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An Eye for an Eye

Drusilia’s Journal

Waterday, Flocktime 19, 592 CY, continued

Apparently Pockets was wounded by a poisoned crossbow bolt and then fell over on his stash of alchemist’s fire, for Aramil was carrying his singed body, not waiting for any healing from Ghelt or me (they take great delight in stabbing each other with Pelor’s sword anyway). I guess Aramil was either pretending to scout since Pockets couldn’t, or simply making sure Pockets stayed at the head of the party like he’d planned (though he’d intended to be conscious, of course!), but he scouted them right into a huge shimmering gelatinous cube. Aramil of course stopped moving at this point while the rest of us hacked at the ooze (though Ghelt, Pelor bless her, looked like she was having second thoughts about that particular rescue so soon after they’d been trying to kill her dog).

We pondered what to do with the two paralyzed bodies we pulled out of the remains of the cube, but they soon were mobile again, making the decision on what to do with them moot. None of the rest of us really want them “watching” our backs now!

Valon noticed some strange marks on one of the tunnel walls in Undercommon— he said was some sort of drow warning marker— we left that passage alone!

We finally stopped to rest and renew our spells. Fafnir cast some sort of protective dome for us to pass the time in peacefully. While most of us prayed, studied or slept, Pockets sat across from the puppy using a Mage Hand to spin a dagger in front of him. Watch found a rock and made it do the same thing. Mage Hand was one of the spells she ate from Aramil’s book— perhaps she studied it first, or found some more efficient way to cast the spell! After we had rested for at least eight hours, I cast a “Heroes’ Feast” for the party (including Watch). It was a silent meal, as conversation is very strained when one member of the group is trying her hardest not to kill the part so obviously plotting against her. I cast some endurance spells to help us survive the heat of the caverns and we packed up and moved on towards the salamander city. Our plan was to walk in with our weapons sheathed and ask to see their leader.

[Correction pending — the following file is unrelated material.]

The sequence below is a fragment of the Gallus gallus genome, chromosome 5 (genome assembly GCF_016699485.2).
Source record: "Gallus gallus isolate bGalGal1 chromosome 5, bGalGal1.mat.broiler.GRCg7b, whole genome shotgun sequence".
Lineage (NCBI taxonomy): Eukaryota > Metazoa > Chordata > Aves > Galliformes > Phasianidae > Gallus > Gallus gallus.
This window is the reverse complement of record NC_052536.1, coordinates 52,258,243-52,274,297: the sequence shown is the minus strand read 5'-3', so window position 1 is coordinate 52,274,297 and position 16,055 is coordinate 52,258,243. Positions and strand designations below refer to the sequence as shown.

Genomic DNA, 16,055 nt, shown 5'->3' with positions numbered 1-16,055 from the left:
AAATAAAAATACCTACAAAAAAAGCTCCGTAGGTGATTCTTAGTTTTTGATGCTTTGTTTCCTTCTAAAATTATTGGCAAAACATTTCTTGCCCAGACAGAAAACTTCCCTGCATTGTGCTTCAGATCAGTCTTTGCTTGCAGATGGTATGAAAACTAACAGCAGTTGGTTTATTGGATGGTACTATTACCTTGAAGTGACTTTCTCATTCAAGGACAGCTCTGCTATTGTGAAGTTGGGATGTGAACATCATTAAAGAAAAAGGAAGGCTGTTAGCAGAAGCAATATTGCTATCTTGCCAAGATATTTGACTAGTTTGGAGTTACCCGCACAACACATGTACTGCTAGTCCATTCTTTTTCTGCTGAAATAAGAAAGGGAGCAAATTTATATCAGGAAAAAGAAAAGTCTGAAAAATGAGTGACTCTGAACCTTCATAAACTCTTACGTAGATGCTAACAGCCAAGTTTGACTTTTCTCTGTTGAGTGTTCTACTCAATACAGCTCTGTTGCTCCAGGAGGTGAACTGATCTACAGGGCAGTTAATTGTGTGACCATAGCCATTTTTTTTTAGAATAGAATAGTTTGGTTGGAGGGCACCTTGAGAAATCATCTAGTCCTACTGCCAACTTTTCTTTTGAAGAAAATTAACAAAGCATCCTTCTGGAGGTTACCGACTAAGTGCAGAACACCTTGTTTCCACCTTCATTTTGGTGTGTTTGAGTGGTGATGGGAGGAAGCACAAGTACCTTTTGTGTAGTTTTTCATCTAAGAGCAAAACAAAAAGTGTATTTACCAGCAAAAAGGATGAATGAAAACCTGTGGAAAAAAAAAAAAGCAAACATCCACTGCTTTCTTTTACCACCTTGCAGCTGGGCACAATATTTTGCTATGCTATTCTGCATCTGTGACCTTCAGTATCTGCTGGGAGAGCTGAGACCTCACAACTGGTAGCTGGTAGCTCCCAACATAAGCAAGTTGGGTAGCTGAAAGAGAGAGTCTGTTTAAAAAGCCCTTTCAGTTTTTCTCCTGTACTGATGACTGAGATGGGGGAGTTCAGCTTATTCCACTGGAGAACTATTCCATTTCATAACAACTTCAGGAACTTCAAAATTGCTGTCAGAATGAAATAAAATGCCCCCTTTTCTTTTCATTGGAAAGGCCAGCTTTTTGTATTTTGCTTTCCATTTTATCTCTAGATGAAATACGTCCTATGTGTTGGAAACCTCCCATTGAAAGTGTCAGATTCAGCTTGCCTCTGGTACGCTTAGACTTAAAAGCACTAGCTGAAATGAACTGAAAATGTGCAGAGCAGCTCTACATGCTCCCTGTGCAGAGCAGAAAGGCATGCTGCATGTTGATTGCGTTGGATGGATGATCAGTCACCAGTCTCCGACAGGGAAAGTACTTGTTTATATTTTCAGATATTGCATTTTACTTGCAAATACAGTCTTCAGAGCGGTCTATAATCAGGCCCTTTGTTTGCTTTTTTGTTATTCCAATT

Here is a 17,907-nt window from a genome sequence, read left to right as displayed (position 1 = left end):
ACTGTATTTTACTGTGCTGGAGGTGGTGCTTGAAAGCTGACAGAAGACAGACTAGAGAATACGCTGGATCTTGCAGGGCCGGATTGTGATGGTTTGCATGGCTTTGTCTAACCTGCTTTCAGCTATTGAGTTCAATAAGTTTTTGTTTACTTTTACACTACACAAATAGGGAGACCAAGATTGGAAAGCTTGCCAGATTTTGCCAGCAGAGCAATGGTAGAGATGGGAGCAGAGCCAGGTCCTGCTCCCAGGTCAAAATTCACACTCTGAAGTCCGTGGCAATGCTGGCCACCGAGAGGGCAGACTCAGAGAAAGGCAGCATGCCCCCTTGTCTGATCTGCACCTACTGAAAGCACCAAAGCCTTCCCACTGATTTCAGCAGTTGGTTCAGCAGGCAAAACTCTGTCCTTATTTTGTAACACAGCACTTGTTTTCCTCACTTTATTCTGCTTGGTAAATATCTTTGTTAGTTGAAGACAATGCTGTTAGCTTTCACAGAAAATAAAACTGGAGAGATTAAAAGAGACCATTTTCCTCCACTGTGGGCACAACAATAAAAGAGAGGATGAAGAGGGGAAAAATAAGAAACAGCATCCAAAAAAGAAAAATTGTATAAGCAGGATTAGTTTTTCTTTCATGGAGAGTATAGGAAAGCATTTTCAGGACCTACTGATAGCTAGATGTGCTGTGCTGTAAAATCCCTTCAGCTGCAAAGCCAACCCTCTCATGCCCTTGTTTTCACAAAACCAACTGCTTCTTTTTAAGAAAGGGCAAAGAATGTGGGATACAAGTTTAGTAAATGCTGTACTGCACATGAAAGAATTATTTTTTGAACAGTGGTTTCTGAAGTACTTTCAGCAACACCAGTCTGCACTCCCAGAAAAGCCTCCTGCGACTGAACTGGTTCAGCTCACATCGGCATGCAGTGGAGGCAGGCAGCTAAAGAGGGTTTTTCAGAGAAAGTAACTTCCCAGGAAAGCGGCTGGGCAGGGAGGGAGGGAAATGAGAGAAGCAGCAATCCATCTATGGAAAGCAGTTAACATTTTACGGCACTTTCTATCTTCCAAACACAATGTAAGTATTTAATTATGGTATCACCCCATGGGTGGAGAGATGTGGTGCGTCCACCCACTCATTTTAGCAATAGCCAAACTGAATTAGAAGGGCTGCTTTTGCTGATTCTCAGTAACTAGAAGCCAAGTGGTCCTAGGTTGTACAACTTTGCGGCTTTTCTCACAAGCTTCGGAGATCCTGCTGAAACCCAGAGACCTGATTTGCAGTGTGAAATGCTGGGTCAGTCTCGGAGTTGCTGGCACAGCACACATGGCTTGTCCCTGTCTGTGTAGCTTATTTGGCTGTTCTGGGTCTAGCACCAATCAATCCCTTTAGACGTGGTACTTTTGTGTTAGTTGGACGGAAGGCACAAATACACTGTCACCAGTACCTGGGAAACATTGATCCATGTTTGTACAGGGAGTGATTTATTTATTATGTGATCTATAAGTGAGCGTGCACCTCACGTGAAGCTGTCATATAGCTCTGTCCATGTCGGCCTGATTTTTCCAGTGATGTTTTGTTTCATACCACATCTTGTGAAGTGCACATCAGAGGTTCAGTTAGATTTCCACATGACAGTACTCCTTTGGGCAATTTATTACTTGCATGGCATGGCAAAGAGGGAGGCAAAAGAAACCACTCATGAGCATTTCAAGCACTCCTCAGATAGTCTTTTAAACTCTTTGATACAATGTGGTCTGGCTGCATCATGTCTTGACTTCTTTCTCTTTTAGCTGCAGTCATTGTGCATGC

When we arrived back at the ledge overlooking the city, sure enough, there was a set of stairs leading down into the city. In the distance, we could see salamanders using a forge, with the smiths walking right in and through the molten metals. The center of the city also had a large temple (which Fafnir was worried would be where the temple we sought would appear). As we entered the city in single file between pools of lava, two large fire elementals rose up out of the pools— obviously sentinels protecting the city’s inhabitants. We passed between them one at a time, until we got to Aramil, who was still holding his compound longbow, in spite of all of our urging to appear non-threatening. The sentinels gave him a chance to put it away, at which point he just shrugged and said, “What?” so they answered him— one touched the bow and it immediately fell to ash at Aramil’s feet. He was then allowed to enter with the rest of us.